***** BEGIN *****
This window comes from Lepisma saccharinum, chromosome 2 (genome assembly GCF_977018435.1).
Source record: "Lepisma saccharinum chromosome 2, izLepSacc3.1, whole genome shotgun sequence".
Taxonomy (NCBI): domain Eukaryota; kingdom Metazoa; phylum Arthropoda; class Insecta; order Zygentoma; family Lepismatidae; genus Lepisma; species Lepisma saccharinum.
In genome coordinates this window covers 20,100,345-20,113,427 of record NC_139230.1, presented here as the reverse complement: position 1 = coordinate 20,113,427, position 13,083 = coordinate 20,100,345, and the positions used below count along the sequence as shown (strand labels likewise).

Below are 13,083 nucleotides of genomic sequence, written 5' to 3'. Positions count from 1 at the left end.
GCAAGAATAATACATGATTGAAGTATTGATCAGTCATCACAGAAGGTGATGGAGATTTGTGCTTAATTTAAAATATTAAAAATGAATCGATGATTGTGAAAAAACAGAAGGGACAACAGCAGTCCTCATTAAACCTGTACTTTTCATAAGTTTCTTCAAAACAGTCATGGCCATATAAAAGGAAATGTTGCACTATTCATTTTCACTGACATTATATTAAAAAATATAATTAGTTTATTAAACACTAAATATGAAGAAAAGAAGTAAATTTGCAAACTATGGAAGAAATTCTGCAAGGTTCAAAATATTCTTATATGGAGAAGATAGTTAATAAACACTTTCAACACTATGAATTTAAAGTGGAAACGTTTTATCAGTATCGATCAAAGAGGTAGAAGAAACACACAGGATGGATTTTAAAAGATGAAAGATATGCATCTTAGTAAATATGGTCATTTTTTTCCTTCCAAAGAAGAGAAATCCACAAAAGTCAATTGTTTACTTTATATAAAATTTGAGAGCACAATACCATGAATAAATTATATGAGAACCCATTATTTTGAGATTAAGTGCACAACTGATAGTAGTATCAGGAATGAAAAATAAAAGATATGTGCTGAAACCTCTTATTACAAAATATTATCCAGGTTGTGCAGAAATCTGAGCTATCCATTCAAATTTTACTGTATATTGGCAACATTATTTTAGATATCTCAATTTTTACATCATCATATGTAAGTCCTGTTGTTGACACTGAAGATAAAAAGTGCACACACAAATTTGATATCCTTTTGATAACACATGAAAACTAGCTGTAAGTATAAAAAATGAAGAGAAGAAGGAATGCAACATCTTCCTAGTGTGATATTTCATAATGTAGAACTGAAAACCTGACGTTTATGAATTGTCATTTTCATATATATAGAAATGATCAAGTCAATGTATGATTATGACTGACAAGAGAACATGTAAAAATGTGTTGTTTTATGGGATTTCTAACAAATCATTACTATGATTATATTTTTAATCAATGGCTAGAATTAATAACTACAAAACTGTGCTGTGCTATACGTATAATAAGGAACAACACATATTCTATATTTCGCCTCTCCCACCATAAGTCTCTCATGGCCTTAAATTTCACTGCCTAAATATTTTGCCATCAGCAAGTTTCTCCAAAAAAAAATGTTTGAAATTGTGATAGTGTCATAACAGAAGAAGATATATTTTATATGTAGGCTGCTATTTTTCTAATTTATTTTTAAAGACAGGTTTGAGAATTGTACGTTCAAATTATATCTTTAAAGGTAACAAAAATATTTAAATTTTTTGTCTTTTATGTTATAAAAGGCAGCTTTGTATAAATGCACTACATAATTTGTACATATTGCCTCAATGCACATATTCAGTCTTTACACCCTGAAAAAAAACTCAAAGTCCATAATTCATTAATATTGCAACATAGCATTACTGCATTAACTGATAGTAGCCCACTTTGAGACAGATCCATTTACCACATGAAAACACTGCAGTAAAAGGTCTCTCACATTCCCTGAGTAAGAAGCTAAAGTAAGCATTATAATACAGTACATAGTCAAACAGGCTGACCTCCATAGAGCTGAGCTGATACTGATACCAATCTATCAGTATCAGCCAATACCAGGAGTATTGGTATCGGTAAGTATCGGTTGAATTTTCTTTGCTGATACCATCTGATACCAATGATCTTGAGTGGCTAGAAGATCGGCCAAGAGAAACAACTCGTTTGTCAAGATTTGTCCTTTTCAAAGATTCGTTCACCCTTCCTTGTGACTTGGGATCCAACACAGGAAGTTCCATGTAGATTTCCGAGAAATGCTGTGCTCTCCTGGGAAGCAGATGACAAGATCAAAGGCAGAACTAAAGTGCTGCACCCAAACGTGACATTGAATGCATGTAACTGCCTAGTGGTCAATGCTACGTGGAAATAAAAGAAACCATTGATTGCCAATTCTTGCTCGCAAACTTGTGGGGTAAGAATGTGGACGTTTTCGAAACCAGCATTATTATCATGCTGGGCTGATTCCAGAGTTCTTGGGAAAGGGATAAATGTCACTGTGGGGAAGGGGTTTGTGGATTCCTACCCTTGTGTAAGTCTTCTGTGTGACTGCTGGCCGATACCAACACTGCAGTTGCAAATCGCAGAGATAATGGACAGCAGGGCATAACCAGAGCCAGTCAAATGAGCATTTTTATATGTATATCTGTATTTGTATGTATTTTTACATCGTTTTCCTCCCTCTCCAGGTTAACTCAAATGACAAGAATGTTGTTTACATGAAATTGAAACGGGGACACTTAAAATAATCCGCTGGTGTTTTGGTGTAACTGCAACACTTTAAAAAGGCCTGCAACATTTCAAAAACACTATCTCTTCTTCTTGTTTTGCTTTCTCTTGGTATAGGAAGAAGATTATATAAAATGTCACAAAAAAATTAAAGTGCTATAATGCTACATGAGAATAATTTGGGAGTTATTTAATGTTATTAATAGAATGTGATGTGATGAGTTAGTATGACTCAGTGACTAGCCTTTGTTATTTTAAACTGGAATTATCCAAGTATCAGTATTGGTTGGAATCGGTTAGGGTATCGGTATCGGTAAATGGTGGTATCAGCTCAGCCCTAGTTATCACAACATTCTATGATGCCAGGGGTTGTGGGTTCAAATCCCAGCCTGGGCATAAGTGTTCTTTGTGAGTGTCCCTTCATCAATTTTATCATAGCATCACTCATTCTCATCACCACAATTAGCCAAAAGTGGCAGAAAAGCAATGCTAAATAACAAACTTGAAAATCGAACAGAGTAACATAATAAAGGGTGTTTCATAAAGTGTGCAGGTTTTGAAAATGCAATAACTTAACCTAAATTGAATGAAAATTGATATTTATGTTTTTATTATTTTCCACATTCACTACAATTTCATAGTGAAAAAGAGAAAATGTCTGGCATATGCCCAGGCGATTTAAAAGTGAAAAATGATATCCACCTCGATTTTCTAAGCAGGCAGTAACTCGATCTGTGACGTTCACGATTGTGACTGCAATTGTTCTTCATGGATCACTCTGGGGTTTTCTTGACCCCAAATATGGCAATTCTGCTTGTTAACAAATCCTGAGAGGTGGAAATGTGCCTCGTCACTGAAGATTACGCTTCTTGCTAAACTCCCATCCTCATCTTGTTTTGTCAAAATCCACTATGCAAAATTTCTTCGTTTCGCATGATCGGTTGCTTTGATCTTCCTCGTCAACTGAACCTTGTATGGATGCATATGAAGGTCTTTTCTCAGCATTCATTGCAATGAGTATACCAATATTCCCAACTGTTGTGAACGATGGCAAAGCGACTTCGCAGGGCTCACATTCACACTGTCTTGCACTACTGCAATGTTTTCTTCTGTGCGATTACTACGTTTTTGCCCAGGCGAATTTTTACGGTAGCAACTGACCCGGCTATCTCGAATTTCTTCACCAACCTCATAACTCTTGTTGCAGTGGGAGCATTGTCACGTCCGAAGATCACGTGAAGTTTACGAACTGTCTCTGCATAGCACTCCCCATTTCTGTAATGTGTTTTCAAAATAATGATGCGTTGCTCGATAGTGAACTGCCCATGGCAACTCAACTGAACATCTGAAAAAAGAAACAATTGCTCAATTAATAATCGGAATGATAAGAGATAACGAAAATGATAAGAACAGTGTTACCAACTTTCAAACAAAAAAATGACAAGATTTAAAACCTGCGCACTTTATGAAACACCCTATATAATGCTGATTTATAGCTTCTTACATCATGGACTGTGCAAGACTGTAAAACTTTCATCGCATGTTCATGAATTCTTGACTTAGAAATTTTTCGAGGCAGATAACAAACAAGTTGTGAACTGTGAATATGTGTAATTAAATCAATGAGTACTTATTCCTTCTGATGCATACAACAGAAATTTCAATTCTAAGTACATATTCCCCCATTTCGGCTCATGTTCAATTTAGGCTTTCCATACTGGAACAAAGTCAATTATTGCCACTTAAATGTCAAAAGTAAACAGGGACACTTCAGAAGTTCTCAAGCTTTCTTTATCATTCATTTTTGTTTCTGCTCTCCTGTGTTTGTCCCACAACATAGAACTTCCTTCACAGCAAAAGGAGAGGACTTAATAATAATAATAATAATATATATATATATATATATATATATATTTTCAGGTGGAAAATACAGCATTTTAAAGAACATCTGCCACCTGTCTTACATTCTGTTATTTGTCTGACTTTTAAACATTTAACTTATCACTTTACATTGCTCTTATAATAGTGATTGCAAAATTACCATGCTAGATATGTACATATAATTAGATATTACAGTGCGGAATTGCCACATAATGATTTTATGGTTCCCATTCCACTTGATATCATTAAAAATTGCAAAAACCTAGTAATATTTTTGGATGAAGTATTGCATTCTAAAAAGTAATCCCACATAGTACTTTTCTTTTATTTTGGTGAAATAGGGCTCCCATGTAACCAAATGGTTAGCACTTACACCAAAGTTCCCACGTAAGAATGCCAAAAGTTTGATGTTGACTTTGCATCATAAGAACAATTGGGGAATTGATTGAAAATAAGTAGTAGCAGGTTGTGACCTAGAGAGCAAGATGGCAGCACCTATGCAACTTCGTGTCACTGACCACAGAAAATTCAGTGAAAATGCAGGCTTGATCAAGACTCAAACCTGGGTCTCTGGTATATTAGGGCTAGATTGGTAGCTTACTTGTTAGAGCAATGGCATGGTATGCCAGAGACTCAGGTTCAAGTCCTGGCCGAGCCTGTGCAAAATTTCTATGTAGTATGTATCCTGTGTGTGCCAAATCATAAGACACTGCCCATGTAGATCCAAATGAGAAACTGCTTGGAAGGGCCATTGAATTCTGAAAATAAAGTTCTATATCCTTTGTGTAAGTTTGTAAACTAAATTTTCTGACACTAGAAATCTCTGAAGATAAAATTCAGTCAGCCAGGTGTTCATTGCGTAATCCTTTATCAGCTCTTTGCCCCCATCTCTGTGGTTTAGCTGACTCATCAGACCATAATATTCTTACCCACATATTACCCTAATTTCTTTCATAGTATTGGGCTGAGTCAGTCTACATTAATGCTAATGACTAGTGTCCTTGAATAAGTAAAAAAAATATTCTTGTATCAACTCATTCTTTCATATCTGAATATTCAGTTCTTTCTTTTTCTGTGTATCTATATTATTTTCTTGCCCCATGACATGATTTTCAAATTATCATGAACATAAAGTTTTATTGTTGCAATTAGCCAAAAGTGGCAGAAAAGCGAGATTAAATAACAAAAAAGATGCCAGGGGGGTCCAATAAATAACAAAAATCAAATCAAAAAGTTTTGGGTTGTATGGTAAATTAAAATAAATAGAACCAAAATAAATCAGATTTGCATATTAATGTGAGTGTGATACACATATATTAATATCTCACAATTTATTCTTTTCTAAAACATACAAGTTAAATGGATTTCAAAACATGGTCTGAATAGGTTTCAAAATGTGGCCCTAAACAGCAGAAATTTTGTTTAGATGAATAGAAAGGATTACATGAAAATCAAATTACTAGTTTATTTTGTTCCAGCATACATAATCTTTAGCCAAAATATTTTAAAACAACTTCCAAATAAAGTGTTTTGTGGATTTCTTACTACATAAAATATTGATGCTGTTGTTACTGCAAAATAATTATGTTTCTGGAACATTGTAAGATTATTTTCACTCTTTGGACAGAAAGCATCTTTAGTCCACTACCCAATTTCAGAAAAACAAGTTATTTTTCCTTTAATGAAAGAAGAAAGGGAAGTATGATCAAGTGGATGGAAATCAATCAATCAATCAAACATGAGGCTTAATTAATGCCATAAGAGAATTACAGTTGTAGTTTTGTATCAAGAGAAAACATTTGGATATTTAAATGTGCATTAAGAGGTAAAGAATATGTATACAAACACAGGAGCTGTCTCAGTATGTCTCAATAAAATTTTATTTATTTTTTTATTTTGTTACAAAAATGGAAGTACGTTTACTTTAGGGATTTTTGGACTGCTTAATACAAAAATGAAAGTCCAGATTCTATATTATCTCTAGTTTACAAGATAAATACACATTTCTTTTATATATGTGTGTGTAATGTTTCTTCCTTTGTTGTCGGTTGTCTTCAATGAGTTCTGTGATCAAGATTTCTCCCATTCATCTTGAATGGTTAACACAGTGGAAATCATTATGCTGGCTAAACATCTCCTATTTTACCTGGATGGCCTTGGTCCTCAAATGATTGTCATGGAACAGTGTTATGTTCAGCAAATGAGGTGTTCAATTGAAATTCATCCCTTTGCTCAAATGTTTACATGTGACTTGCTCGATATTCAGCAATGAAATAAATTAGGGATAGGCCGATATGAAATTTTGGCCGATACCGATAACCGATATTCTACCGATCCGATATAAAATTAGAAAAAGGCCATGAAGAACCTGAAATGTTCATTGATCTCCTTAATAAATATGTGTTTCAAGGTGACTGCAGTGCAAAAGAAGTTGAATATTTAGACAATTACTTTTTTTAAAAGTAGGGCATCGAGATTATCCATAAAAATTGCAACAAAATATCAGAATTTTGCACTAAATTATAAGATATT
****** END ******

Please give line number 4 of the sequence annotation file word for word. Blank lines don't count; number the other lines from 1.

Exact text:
In genome coordinates this window covers 20,100,345-20,113,427 of record NC_139230.1, presented here as the reverse complement: position 1 = coordinate 20,113,427, position 13,083 = coordinate 20,100,345, and the positions used below count along the sequence as shown (strand labels likewise).